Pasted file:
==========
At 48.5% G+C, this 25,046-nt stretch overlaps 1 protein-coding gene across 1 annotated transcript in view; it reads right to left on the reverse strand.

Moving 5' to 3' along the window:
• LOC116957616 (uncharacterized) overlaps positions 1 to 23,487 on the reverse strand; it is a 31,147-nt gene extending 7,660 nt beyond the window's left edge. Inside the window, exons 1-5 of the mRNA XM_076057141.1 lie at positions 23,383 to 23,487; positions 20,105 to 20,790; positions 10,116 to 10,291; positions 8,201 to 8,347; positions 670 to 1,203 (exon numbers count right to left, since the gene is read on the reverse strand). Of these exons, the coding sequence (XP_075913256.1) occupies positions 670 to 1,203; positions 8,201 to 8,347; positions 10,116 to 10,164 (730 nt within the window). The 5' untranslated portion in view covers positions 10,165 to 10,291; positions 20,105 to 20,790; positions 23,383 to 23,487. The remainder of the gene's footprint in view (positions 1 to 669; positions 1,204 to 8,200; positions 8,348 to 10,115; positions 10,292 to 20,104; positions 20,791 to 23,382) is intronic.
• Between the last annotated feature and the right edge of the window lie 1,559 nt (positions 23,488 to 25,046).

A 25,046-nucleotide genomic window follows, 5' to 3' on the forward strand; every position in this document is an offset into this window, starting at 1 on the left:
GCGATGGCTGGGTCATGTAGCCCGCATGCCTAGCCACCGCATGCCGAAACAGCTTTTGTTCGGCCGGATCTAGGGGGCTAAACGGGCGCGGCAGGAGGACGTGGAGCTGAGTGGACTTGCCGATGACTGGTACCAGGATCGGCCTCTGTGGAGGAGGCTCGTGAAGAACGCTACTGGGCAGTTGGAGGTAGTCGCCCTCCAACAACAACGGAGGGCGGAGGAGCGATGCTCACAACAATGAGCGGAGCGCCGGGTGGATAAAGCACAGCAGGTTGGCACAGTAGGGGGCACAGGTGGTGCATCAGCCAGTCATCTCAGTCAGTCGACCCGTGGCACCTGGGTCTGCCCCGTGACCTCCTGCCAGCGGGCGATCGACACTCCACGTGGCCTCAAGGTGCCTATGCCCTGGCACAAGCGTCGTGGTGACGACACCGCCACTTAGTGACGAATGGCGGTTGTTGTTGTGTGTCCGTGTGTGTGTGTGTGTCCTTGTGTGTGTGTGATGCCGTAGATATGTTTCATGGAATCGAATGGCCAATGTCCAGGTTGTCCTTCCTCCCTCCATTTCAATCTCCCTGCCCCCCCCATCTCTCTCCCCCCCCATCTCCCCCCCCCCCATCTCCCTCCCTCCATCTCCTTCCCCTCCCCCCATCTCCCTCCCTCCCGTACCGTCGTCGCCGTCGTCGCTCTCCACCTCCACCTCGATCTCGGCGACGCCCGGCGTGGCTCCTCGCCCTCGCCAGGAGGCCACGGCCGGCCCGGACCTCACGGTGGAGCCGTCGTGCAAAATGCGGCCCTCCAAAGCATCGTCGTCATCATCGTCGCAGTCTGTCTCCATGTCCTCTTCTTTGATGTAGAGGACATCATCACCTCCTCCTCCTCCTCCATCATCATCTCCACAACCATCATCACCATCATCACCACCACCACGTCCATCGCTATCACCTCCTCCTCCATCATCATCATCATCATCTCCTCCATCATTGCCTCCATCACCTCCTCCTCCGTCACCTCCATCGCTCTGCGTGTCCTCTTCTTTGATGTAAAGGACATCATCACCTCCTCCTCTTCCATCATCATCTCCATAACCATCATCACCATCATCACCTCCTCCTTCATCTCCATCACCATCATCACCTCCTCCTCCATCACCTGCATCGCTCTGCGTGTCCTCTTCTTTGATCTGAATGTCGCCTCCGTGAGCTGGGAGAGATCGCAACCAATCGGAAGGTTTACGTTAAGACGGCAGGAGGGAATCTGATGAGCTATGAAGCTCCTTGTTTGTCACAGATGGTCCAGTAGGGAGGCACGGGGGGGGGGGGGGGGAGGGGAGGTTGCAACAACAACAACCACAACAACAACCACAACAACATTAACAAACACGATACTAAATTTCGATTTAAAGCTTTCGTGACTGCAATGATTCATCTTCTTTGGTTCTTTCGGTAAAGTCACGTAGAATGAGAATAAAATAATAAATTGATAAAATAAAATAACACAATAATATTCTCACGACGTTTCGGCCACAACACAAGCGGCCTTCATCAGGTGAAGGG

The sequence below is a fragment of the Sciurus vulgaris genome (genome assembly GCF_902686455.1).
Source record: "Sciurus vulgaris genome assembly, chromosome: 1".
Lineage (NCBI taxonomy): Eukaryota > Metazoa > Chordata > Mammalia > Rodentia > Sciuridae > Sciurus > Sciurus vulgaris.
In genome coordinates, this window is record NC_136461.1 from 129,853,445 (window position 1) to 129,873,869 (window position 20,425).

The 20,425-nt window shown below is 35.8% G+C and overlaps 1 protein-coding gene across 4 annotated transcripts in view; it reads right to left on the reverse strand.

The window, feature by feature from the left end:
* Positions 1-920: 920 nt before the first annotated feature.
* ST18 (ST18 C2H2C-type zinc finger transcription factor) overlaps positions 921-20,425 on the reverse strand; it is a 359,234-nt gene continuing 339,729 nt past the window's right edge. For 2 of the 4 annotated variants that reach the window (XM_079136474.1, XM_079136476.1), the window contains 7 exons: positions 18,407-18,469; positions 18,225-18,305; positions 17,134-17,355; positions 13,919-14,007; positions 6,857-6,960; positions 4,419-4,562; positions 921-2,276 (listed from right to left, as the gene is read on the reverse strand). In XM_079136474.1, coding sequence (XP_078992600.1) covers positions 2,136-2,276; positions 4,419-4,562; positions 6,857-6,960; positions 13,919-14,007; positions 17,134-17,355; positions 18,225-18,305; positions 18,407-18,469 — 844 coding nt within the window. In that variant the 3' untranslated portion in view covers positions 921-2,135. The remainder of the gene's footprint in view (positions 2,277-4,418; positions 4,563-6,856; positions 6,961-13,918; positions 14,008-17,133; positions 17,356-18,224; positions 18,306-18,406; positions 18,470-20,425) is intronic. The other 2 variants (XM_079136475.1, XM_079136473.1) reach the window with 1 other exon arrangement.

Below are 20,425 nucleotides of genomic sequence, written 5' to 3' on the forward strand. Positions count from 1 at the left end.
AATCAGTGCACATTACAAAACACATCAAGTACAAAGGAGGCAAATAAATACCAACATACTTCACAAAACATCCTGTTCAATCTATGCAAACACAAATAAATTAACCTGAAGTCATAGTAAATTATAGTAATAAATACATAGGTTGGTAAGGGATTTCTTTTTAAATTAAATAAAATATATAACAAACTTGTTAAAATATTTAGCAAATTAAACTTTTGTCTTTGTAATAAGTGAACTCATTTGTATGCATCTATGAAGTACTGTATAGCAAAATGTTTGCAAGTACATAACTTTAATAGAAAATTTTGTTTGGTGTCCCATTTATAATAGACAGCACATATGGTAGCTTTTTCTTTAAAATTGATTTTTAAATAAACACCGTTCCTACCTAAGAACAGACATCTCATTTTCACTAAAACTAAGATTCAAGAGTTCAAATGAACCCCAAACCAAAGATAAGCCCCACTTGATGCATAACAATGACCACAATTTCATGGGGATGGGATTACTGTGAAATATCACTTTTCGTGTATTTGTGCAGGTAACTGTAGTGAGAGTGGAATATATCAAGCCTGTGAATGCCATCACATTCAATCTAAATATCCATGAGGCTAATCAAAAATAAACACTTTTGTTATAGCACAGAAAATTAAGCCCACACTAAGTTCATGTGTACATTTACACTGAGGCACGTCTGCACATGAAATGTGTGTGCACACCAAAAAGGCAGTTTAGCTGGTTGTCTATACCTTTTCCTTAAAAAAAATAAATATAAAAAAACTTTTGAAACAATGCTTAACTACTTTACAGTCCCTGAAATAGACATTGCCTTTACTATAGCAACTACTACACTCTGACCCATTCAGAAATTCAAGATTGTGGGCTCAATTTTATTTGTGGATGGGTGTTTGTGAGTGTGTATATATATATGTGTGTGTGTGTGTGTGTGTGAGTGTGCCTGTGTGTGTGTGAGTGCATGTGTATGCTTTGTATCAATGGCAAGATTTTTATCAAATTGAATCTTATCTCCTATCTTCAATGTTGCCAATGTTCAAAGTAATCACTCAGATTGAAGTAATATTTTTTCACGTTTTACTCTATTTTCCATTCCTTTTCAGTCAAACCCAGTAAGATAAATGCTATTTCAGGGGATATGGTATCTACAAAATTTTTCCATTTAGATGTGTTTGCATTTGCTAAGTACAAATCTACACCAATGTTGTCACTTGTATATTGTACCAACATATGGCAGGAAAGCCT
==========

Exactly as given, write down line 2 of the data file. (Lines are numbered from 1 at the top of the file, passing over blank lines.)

Moving 5' to 3' along the window: